I have never been, nor ever will be, a minimalist. As much as I enjoy clean, spare spaces in other people's homes, I'm meant to be surrounded by color and clutter. Both make me happy. Of course, there's good clutter, and then there's bad clutter.
The good clutter is the stuff that I love: books upon books upon books, kitchen tools/vessels/machines, shoes. The bad clutter is the stuff that makes me feel trapped: precious memories that I've saved because they're precious, only they're unmarked in a box that hasn't been opened in two years, in a closet full of said boxes. The bad clutter includes papers I mean to organize in a particular way but never quite get around to, clothes that instead of being hung up exist in carefully arranged stacks in odd places (or, um, disaster piles), one computer that doesn't work but is full of writing I want to keep, another that doesn't work but is full of graduate school research and photos. And more books. And more boxes.
(What can I say? I come from a family with barns and storage units and attics filled to the brink. I can only remember a handful of times that one car has been able to fit into my parents' garage, and it's never been able to hold two cars.)
As co-clutterers, T and I have learned a really important lesson: we operate well within highly structured organizational systems. Figuring this out has been huge (and hilarious for two fairly mellow people who don't respond well to top-down hierarchies in any other part of our lives). Our stuff feels less overwhelming - and is much easier to put away - if there's a specified place for it, preferably with a label. We cannot trust ourselves to remain organized without structure, and knowing that is half the battle. Enter our biggest money hole:
At this mecca of places to put things, we've spent a small fortune over the last two years in an attempt to organize our lives. Walk into our pantry, and you'll find dozens of labeled plastic containers that hold the treasures from my bulk grocery aisle binges (grains and beans and pasta galore). You'll find additional shelving made for fresh spices. Baskets for larger items. Lights affixed to walls. Walk into our closet, and you'll find shoe shelves, tie racks, bins for sweaters. Open our closets, and you'll find bins for extra sheets, guest pillows, and more. This is all well and good (and a huge improvement over what came before it), but it's still an effort for me to put certain things away. Before I know it, there will be piles of shoes at the top of the stairs or a stack of newspapers taking over the table. I really have to make a conscious effort to put things away (it's only natural for me to do so in the kitchen), yet our structured systems really do help. But then there's the biggest problem.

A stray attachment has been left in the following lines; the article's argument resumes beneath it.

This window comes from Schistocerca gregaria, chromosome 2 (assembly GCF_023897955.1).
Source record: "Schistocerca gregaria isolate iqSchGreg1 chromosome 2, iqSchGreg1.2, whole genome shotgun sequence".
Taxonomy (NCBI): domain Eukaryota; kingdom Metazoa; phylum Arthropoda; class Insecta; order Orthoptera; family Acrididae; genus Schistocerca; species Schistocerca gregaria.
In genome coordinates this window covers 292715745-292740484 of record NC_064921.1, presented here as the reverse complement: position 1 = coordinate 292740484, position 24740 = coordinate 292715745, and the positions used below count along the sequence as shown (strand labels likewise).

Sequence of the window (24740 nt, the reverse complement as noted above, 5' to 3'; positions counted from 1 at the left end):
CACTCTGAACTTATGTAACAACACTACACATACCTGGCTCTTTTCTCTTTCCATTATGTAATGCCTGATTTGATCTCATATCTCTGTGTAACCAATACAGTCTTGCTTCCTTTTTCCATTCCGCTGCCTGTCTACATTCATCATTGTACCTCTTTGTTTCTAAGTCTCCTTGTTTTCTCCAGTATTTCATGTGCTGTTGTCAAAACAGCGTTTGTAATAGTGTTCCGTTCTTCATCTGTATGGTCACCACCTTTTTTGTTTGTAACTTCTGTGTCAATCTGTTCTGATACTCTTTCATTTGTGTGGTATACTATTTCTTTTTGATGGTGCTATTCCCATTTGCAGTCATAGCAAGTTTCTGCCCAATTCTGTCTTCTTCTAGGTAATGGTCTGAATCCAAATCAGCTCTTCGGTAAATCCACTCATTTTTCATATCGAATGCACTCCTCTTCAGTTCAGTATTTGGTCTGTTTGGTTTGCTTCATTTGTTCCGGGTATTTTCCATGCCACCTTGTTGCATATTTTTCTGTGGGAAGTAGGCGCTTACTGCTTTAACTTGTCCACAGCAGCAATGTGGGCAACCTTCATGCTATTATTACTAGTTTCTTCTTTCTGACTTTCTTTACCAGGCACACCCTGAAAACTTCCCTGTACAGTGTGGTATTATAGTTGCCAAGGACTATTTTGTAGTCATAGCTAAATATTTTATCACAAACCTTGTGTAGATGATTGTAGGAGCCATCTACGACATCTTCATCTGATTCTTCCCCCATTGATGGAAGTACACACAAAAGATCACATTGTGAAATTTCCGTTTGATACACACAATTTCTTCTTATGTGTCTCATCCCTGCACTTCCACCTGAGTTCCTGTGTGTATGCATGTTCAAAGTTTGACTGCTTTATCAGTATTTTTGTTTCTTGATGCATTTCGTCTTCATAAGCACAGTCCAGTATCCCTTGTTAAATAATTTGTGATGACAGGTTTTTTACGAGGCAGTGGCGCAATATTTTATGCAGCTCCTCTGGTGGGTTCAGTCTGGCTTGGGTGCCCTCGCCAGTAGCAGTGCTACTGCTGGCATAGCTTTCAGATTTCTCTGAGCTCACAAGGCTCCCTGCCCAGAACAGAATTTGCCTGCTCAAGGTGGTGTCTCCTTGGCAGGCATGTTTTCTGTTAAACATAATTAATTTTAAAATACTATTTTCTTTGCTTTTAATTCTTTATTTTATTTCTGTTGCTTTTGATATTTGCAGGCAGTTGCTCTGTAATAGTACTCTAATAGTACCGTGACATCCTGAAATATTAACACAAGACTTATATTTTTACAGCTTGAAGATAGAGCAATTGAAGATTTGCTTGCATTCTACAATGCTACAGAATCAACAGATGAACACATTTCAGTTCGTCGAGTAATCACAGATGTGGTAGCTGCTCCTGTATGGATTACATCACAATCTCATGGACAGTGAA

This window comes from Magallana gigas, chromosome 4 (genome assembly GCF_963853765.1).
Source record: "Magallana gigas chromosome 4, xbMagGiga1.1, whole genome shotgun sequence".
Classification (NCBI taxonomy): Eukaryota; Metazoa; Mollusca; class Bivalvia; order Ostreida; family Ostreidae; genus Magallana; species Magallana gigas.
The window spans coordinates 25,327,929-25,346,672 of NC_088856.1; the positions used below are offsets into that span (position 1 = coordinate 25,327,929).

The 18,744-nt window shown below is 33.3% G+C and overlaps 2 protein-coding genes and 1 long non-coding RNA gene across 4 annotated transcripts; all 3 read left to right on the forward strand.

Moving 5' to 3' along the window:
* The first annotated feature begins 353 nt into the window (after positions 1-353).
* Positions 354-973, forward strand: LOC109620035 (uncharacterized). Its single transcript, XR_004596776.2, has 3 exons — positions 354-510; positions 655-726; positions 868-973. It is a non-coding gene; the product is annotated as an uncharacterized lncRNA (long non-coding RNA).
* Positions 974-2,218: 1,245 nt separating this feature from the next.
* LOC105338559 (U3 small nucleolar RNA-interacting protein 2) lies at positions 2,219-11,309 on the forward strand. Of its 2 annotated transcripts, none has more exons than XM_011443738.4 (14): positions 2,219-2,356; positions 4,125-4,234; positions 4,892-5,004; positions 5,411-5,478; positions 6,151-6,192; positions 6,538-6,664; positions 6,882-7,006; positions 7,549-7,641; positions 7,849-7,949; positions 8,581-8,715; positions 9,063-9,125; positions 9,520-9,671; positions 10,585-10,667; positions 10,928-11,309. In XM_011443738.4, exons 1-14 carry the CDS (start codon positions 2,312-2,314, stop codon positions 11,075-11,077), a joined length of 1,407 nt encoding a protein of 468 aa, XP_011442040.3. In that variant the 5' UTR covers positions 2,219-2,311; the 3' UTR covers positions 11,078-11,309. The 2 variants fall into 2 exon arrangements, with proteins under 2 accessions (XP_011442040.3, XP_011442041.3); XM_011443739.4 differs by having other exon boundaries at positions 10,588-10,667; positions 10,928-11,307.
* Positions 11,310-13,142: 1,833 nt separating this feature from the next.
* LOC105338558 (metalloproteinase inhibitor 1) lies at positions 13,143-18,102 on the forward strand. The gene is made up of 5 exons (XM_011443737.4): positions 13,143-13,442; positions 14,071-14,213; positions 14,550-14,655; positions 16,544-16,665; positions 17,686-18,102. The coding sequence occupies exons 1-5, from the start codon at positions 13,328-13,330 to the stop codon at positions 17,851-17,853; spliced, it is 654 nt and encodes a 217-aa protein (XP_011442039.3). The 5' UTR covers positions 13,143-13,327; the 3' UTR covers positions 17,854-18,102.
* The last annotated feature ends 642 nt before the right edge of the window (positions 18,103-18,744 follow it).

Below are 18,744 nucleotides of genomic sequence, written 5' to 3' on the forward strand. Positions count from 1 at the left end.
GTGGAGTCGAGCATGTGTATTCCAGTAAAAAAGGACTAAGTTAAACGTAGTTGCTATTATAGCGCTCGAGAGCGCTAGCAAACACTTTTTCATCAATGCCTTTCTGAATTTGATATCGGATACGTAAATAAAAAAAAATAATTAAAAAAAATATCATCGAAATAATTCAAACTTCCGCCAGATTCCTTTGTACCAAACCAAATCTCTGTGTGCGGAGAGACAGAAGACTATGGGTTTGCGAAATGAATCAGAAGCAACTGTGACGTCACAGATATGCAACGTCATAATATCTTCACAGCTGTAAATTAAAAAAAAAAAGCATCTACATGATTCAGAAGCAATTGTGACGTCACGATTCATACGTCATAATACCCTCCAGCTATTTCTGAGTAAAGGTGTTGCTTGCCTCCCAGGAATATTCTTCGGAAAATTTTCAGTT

The Clubhouse. This is the room downstairs that was initially meant to be an office and writing space for me, but which I hardly ever use. The cats took it over as their hangout space while we're at work, which is how it got its nickname. Up until about a month ago, it contained a desk that held miscellaneous items I hadn't figured out where to put yet, a fold-out couch that collected clean laundry we hadn't folded yet, a chair with more laundry, and lots of bookcases. Today, it contains all of the above, plus a mattress, box spring, and bed frame that we don't have anywhere to put since our building took our storage away. They're stacked against the couch, with an unfolded ironing board being the only accessible thing in the room. It is a clubhouse of insanity.
We've decided to give away the couch and set up the room as more of a bedroom, a project we've put off because our go-to donation organization, a local women's shelter, can't pick up pull-out couches for insurance reasons. Once we figure this problem out, we're going to attack The Clubhouse in earnest, because at this point, if you can actually reach the closet, you can barely open the closet door that hides all those nightmarish boxes of stuff that I mentioned.
Re-doing the room as something that better fits our needs is a fun decorating opportunity, but also a nightmarish chore. Most importantly, though, it's a much-needed opportunity to further minimize. We are trying to move, after all, and the less stuff we have to move when the time comes, the better. But the real task of organizing the paper and research and stuff I've collected over the last fifteen years? It gives me an instant headache. And makes me feel anxious. And makes me feel trapped and unable to lead a proper adult life while carrying around entire filing cabinets of things I don't look at anymore.
What, not everyone has panic attacks due solely to old college papers and vacation souvenirs?
Here's the fear: as soon as I throw out some of my notebooks full of random academic articles on a certain subject I thought I was done with, I'll end up in a new city in a PhD program desperately trying to find the exact research that I threw away. As soon as I throw out precious relic #476, a friend will ask me if I still have it and I'll feel like a bad friend for letting it go. So instead I just go the Container Store, buy a plastic container to hold all of my wrapping paper and gift wrap ribbons, and feel like I'm at least trying. (Although let's be honest... that container is not yet filled with the wrapping paper thrown around the Clubhouse closet. But it is waiting beside the closet door.)
The true vastness of this project, it occurs to me, is that however wonderful a truly organized Container Store-d Clubhouse will be, it's really only another small battle in a lifetime of battles against stuff.
Wish me luck.(And send Container Store giftcards.)